After a cup of tea, I was out again, having been told by one of the volunteers that I was in 21st place – a top 20 finish was possible! My brain was a bit addled by this point and I was getting confused, and nearly went back the way I'd come once I came down the hill from the aid station, until I was stopped by a marshal. I didn't want to be running 85 miles back to Richmond!
The last section was surprisingly pleasant and I was able to tap into the last of my energy reserves in the dawn light and power through to the finish. I found myself overtaking a few people along the last stretch of river into Oxford and then, suddenly, I could see the inflatable blue arch of the finish! I picked up the pace and loped in, feeling really comfortable and ecstatic to have made it. I finished 17th out of 314 starters (182 finished, 132 dropped out – largely due to the heat) in a time of 20:29:04. I got my '100 miles - one day' finisher buckle and sat down in a chair in the sun for a bowl of chilli and a can of cider from my finish drop bag. Great feeling. I had to wait for my other drop bags to arrive and after a shower, got a taxi to Oxford station and the train back to Sevenoaks via Marylebone.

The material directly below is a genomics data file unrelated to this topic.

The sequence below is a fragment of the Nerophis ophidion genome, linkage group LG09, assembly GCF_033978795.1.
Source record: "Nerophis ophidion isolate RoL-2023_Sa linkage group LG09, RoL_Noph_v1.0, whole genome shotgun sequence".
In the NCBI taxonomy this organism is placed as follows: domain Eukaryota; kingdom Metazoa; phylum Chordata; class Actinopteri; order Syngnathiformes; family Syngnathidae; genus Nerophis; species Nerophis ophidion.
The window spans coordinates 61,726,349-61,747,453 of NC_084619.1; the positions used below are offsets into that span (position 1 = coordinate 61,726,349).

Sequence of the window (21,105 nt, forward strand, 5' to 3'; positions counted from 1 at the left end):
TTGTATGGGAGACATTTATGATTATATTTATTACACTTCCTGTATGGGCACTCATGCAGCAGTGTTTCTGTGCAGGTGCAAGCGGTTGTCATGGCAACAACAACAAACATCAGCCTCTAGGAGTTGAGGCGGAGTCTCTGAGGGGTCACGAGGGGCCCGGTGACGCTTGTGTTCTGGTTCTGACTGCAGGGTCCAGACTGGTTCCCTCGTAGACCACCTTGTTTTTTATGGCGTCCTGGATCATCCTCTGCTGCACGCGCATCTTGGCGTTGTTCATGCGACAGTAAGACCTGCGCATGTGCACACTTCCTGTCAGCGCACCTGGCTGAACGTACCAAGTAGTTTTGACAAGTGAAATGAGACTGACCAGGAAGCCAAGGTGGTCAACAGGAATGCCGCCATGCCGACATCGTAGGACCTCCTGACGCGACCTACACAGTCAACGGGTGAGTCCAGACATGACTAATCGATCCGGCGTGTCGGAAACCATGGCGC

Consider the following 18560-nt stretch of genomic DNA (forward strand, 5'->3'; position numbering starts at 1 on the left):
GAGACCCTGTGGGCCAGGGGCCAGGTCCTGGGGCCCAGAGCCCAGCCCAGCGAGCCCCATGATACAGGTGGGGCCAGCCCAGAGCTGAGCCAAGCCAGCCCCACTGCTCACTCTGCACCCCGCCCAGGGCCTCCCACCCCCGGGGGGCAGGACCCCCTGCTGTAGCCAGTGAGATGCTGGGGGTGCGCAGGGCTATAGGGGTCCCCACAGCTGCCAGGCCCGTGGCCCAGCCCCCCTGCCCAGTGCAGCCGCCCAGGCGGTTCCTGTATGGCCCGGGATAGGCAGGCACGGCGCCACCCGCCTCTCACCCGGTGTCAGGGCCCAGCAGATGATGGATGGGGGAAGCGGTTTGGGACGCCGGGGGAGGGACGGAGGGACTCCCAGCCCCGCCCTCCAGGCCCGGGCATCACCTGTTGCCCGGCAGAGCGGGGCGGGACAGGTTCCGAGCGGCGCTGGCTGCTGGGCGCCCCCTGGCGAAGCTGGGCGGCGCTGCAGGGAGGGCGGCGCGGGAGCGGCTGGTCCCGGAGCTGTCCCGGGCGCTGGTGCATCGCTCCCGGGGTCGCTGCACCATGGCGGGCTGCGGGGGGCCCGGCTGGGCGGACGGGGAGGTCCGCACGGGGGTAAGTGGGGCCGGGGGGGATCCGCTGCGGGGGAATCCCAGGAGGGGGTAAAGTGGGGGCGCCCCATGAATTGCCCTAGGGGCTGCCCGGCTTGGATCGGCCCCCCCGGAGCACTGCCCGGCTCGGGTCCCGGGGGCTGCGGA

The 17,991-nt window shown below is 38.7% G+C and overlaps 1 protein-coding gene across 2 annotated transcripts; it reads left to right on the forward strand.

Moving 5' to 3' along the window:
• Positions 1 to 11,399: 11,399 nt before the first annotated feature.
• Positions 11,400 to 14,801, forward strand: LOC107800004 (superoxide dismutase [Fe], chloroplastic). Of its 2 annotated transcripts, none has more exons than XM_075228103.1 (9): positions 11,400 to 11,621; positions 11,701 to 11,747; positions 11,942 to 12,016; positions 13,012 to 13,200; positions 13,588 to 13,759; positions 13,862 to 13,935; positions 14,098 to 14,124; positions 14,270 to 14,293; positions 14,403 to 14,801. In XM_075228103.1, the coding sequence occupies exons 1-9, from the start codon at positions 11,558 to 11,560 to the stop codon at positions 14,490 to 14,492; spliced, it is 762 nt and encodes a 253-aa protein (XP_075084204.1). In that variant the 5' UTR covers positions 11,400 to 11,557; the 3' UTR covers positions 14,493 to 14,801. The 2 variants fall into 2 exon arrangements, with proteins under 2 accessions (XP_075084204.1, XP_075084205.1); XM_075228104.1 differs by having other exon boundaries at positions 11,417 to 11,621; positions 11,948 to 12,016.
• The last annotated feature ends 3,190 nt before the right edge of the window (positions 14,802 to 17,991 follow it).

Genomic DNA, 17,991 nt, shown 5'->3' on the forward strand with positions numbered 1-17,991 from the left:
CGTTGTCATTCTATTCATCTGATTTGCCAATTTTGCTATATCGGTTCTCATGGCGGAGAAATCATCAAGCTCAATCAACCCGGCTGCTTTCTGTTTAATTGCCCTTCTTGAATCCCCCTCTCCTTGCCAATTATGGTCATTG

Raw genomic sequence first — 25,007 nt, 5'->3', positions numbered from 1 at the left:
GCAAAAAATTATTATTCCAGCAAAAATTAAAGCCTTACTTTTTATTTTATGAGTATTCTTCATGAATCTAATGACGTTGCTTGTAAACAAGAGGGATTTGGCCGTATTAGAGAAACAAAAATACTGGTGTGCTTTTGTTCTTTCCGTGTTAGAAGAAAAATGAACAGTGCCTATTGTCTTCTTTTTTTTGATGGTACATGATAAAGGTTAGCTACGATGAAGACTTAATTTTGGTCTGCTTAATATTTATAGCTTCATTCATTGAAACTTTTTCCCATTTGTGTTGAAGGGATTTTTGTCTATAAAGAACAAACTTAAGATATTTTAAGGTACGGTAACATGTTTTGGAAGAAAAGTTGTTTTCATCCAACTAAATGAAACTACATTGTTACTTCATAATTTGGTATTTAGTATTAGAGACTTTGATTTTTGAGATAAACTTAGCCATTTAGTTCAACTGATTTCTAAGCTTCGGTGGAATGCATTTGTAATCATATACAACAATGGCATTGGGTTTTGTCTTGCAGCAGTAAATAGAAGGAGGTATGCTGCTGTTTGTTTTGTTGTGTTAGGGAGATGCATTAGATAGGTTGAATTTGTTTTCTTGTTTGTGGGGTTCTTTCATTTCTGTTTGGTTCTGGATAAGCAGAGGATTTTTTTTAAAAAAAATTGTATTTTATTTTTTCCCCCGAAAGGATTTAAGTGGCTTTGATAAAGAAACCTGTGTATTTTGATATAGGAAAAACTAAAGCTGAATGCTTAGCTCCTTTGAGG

All in all, a great day out! My next ultra will be the TDS race (part of UTMB) around Mont Blanc which will be considerably more lumpy!